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This Month's Highlights
Psychiatric Services 2000; doi:
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This month we continue our review of important developments in psychiatric services over the past 50 years by reprinting an article on the assertive community treatment program, first published in the October 1974 issue of Hospital and Community Psychiatry. The article describes the development of assertive community treatment and the qualities that led to its selection as a 1974 winner of the American Psychiatric Association's Gold Achievement Award (see page 755). In a commentary and analysis, Lisa Dixon, M.D., M.P.H., notes that assertive community treatment programs have been widely disseminated. She reviews more than 100 studies of the program and concludes that it has improved the lives of many people with severe mental illness (see page 759).… In the Taking Issue column, Graham Thornicroft, Ph.D., contends that more rigorous research is needed to establish which groups of patients can affordably benefit from assertive community treatment (see page 703).

To ensure that people with serious mental illnesses receive adequate care for physical illnesses, Beatrice A. Golomb, M.D., Ph.D., and her colleagues propose that mental health clinics be reorganized to provide integrated care delivered by a "primary care psychiatrist," defined as a psychiatrist with additional primary care training who is supervised by an onsite internist. To determine which conditions such psychiatrists would be qualified to treat, the authors convened a panel of physicians to rate whether a primary care psychiatrist could reasonably provide care for 344 physical health conditions. The panel rated primary care psychiatrists as appropriate providers for a majority of the conditions and for 11 of 13 conditions most often seen in ambulatory visits (see page 766).

Roland S. Chen, M.D., and his associates examine whether prescription data from a computerized database can be used to measure an organization's conformance with evidence-based clinical guidelines. They focused on recommendations developed by the Schizophrenia Patient Outcomes Research Team (PORT) for prescribing antipsychotic medications in treating schizophrenia. Of the 18 PORT recommendations, only three could be meaningfully addressed with the available computerized data, and measurements of the extent of conformance were imprecise. The authors believe that computer-based analysis is best used to identify potentially significant problem areas, after which the full significance of the findings should be determined through chart reviews (see page 791)

Few studies have examined whether rates of psychiatric diagnosis differ among elderly members of racial groups, an issue that has important implications for treatment planning. In a study of a large group of elderly African-American, Caucasian, and Hispanic patients in the Veterans Affairs health care system, Helen C. Kales, M.D., and her colleagues found significantly lower rates of mood disorders among elderly African-American patients than among elderly Caucasian and Hispanic patients. In every analysis, the rate of mood disorders among African-American patients was less than half the rate among Caucasians, a finding that clearly merits further study, the authors say (see page 795).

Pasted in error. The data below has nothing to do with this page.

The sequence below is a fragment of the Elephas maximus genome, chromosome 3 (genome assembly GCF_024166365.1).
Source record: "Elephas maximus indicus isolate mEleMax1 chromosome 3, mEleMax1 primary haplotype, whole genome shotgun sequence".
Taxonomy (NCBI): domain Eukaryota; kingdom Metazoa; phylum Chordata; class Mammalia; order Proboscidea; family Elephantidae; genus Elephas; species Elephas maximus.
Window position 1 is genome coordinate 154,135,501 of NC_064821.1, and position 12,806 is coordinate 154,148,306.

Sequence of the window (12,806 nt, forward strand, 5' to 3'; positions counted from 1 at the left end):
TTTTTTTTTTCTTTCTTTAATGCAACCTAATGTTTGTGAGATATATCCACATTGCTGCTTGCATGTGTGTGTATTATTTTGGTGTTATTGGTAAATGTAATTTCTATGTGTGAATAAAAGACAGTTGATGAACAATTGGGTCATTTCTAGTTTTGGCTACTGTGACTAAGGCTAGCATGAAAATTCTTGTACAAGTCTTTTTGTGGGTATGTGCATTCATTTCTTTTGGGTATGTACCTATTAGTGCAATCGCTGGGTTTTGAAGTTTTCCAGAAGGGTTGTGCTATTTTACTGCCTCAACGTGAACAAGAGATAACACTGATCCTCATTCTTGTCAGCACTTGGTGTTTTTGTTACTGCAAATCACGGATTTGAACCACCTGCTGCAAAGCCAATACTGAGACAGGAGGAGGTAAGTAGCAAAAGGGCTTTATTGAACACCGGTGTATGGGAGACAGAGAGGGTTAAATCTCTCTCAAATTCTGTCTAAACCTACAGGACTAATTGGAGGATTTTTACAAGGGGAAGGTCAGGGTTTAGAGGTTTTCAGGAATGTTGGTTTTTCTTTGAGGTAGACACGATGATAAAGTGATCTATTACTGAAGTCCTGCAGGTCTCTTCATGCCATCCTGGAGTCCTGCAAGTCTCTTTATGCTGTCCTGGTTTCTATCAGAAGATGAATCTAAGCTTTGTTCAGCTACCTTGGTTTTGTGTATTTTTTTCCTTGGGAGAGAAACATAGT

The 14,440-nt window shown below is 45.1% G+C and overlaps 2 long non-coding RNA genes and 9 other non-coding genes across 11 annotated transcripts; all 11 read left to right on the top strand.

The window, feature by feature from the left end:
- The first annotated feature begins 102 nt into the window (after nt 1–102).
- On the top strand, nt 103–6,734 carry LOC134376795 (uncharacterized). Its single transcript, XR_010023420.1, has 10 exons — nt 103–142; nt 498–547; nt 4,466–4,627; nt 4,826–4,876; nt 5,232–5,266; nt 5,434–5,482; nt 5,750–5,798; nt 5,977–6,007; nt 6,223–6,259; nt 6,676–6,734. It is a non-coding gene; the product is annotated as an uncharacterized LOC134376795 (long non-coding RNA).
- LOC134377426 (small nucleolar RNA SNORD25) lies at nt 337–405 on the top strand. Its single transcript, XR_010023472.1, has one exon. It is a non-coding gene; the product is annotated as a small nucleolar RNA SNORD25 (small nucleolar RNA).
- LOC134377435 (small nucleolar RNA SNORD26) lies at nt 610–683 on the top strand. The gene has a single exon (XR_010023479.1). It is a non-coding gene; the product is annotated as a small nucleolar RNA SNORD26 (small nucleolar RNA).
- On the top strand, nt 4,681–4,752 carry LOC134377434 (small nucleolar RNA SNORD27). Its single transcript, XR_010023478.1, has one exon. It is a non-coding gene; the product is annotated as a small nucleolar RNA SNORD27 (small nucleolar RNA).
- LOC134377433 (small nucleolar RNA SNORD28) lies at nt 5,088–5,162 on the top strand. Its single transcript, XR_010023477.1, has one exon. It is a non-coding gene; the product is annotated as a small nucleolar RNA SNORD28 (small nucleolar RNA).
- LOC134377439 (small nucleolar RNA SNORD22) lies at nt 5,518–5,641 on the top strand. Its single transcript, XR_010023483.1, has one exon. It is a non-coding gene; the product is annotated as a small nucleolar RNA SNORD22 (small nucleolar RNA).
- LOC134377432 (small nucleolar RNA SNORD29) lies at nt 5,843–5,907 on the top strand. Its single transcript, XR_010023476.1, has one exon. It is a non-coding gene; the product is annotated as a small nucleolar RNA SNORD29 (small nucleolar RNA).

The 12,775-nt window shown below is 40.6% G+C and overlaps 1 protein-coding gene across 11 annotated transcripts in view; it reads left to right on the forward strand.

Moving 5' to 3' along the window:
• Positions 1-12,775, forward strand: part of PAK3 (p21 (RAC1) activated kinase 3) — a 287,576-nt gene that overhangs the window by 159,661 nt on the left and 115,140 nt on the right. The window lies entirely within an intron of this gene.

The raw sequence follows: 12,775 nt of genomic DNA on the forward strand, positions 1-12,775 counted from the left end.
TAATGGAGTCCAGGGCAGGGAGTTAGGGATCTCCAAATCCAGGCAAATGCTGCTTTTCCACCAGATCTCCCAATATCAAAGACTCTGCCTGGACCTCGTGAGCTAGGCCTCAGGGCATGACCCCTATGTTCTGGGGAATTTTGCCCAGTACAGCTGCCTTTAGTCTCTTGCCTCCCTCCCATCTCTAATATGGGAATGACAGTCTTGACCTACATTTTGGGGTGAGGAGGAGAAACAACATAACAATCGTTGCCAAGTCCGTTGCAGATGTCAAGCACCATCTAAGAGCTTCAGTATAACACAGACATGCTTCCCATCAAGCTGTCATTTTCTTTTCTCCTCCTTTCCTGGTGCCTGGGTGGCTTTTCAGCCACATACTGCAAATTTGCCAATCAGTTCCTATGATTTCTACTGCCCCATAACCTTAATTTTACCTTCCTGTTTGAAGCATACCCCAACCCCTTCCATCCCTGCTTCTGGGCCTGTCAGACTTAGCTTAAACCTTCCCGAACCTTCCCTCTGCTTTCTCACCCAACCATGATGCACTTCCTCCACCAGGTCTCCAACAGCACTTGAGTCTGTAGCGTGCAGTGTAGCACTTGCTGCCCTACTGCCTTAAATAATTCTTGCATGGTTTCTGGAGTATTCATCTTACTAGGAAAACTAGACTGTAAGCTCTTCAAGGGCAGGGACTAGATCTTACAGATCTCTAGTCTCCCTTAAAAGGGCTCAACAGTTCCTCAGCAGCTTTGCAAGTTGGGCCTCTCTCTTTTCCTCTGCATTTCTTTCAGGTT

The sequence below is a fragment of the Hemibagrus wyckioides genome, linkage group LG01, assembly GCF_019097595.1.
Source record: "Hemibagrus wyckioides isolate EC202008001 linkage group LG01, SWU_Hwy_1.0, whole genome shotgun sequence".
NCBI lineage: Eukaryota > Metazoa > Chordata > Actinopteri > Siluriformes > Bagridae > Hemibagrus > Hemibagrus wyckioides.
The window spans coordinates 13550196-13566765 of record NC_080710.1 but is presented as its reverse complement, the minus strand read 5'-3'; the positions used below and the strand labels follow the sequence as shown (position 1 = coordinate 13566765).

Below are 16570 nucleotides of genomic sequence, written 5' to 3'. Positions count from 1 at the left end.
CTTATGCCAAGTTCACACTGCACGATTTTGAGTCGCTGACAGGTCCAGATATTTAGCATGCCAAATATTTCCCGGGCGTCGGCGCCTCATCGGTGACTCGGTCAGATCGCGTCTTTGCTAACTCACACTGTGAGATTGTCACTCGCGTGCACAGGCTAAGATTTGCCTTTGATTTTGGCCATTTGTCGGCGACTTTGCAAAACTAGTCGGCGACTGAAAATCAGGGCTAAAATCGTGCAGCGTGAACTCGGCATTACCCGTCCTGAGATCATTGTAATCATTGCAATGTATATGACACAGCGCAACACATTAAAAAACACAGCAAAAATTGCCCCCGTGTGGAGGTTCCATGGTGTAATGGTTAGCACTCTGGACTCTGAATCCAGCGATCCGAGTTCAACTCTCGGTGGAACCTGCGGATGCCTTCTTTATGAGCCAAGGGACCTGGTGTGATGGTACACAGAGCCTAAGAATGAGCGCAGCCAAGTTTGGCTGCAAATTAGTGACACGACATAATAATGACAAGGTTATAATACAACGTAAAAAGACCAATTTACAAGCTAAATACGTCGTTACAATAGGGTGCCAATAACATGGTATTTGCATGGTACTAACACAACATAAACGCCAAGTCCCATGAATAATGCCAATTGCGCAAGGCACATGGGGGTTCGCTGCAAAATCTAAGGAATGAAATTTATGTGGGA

In the wake of the Tarasoff case in California, many other states began requiring that mental health professionals protect a potential victim whom a patient has threatened to harm. But how to discharge the duty to protect has been left open to interpretation. Michael G. Huber, M.D., and associates report a study that examined one way to protect potential victims—notifying a local law enforcement agency. In a telephone survey of police stations in South Carolina and Michigan, they found that veteran police officers in both states had limited experience with Tarasoff warnings. The authors conclude that calling the police may not be the best way to protect potential victims (see page 807).

• The use of physical and chemical restraint in the psychiatric emergency service is discussed in the Emergency Psychiatry column (see page 717).

• Nancy Wolff, Ph.D., examines how consolidation of all long-term inpatient care at one state mental hospital affected the local community (see page 801). A related article discusses the need to consider the community's perspective in planning for changes in service systems (see page 749).

• This month's Books section opens with a review of two books on self-mutilation (see page 821).




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